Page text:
Evaluating the use of morphometric measurements from museum specimens for sex determination in Mountain Plovers (Charadrius montanus)
The Mountain Plover (Charadrius montanus) is a shorebird species endemic to the dry, terrestrial ecosystems of the Great Plains and southwestern United States. Breeding Bird Survey data suggest that Mountain Plover populations have declined by >60% in the last 30 years. A better understanding of the population dynamics of the Mountain Plover is important in determining future management goals for this species. However, this effort is hampered by the inability to determine the sex of Mountain Plovers accurately under field conditions. In an effort to develop a simple method for sexing plovers in the hand, we measured external morphometric characteristics from 190 museum specimens of adult Mountain Plovers in alternate (breeding) plumage. Logistic regression and discriminant function analyses were performed on 10 external morphometric measurements (lengths of unflattened wing chord, 10th primary, central rectrix, outer rectrix, total head length, exposed culmen, culmen, bill depth, bill width, and tarsus). The results of these analyses indicated that Mountain Plover sexes were similar for all measures except culmen length. However, further analysis determined that culmen length accurately predicted sex in less than two-thirds of the specimens, suggesting that this measure is a poor predictor of sex in Mountain Plovers. Structurally, Mountain Plovers appear to be nearly identical between the sexes, and other methods of sexing birds (e.g., plumage characteristics, behavioral observations, or molecular markers) should be further assessed for devising a simple method for sexing Mountain Plovers under field conditions.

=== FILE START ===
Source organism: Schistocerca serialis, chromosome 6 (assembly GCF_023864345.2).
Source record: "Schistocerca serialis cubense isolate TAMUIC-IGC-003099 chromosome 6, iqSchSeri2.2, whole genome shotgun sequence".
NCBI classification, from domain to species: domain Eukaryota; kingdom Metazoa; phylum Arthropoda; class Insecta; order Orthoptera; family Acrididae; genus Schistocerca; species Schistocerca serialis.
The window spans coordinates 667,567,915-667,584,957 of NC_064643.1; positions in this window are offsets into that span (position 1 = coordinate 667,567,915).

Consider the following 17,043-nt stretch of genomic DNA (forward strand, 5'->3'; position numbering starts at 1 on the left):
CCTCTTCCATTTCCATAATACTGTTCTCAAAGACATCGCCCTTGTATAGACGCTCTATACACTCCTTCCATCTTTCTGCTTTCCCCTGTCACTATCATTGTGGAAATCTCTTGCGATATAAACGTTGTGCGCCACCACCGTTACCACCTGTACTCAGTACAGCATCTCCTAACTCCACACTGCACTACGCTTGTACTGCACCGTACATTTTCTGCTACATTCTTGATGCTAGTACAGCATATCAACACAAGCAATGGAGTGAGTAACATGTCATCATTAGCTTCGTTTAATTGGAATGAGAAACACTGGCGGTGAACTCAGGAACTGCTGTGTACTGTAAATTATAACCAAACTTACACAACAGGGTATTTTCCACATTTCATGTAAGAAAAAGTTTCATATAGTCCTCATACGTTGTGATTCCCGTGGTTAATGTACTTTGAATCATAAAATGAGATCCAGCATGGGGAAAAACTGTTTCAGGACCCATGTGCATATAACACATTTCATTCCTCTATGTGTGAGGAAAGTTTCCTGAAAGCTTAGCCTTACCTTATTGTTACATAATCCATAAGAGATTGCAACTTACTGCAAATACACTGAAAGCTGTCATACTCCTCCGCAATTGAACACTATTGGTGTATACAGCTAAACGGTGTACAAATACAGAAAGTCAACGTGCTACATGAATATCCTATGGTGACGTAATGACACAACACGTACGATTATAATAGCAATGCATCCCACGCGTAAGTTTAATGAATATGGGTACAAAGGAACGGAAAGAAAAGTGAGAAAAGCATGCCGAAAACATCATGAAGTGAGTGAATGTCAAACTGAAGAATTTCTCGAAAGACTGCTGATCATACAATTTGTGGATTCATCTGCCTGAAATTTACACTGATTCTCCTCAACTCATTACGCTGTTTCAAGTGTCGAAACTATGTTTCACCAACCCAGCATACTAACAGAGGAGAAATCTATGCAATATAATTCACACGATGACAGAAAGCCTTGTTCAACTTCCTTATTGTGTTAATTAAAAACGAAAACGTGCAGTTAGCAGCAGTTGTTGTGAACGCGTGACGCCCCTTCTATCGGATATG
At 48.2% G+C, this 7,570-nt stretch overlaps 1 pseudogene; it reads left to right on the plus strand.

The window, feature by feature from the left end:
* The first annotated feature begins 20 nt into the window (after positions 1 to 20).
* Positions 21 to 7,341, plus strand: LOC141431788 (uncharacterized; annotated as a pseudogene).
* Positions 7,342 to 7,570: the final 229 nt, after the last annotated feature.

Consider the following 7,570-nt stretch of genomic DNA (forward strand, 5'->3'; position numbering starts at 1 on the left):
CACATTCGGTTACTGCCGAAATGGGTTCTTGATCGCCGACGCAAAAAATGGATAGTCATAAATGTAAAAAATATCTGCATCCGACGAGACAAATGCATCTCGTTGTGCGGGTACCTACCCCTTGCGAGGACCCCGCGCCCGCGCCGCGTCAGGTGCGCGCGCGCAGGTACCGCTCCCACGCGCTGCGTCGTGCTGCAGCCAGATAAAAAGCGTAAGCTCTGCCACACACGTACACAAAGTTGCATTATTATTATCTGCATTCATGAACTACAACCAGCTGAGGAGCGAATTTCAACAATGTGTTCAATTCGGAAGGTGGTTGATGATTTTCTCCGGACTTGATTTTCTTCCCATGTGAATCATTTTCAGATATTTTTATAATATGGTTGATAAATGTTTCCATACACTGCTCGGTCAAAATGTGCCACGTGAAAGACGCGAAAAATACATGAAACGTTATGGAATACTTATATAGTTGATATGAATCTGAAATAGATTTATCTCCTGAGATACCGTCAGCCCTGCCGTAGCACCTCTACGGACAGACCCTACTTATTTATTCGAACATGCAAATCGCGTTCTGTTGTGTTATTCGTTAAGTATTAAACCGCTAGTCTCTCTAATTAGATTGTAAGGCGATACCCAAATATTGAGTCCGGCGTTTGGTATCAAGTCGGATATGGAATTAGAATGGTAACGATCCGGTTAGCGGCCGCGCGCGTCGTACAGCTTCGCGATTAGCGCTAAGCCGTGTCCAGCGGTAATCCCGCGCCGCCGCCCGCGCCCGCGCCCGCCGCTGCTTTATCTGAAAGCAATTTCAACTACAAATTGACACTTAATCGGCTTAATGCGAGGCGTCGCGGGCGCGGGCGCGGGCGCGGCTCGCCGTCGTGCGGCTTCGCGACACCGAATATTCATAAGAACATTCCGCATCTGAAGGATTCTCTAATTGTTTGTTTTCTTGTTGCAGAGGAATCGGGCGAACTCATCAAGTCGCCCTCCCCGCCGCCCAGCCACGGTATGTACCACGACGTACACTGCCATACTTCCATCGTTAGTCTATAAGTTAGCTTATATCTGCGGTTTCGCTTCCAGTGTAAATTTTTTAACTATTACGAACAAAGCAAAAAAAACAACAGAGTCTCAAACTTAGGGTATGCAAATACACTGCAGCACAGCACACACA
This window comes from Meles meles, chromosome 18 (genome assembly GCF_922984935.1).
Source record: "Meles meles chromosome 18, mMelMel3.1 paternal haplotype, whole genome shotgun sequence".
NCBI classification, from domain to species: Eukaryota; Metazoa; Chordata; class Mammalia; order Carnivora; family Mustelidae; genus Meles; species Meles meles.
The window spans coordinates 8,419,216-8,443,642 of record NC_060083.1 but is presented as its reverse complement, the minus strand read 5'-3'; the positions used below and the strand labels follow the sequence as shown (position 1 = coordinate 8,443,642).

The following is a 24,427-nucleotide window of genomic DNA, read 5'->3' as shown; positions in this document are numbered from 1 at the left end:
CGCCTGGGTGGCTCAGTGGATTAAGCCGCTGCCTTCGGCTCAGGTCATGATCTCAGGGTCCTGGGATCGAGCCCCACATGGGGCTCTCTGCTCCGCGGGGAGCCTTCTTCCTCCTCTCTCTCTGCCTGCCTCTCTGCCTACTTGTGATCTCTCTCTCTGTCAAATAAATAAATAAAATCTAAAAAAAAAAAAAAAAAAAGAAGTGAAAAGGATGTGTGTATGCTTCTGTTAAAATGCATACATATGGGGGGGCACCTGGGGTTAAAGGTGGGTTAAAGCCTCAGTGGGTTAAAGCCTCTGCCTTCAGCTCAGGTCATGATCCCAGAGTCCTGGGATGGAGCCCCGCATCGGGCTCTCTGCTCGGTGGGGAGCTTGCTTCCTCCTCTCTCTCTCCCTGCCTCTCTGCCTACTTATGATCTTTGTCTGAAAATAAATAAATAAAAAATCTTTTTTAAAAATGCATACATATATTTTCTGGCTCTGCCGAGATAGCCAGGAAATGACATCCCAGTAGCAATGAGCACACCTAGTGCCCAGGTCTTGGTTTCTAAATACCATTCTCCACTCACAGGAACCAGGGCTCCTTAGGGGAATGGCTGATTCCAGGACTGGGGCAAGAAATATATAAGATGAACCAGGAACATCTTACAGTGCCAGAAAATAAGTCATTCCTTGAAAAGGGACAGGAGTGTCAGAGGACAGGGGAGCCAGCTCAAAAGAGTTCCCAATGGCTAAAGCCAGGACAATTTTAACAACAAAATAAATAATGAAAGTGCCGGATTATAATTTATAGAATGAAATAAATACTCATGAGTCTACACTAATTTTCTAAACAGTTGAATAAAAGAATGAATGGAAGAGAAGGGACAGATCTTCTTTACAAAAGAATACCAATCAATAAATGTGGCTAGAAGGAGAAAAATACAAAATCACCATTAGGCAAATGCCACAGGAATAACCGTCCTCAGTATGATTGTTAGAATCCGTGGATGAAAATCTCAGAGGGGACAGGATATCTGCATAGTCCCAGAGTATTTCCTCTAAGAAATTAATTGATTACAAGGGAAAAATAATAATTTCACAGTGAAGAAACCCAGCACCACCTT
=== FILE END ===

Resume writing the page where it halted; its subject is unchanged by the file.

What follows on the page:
Iko, William M.; Dinsmore, Stephen J.; and Knopf, Fritz L.
"Evaluating the use of morphometric measurements from museum specimens for sex determination in Mountain Plovers (Charadrius montanus),"
Western North American Naturalist: Vol. 64:
4, Article 9.
Available at: https://scholarsarchive.byu.edu/wnan/vol64/iss4/9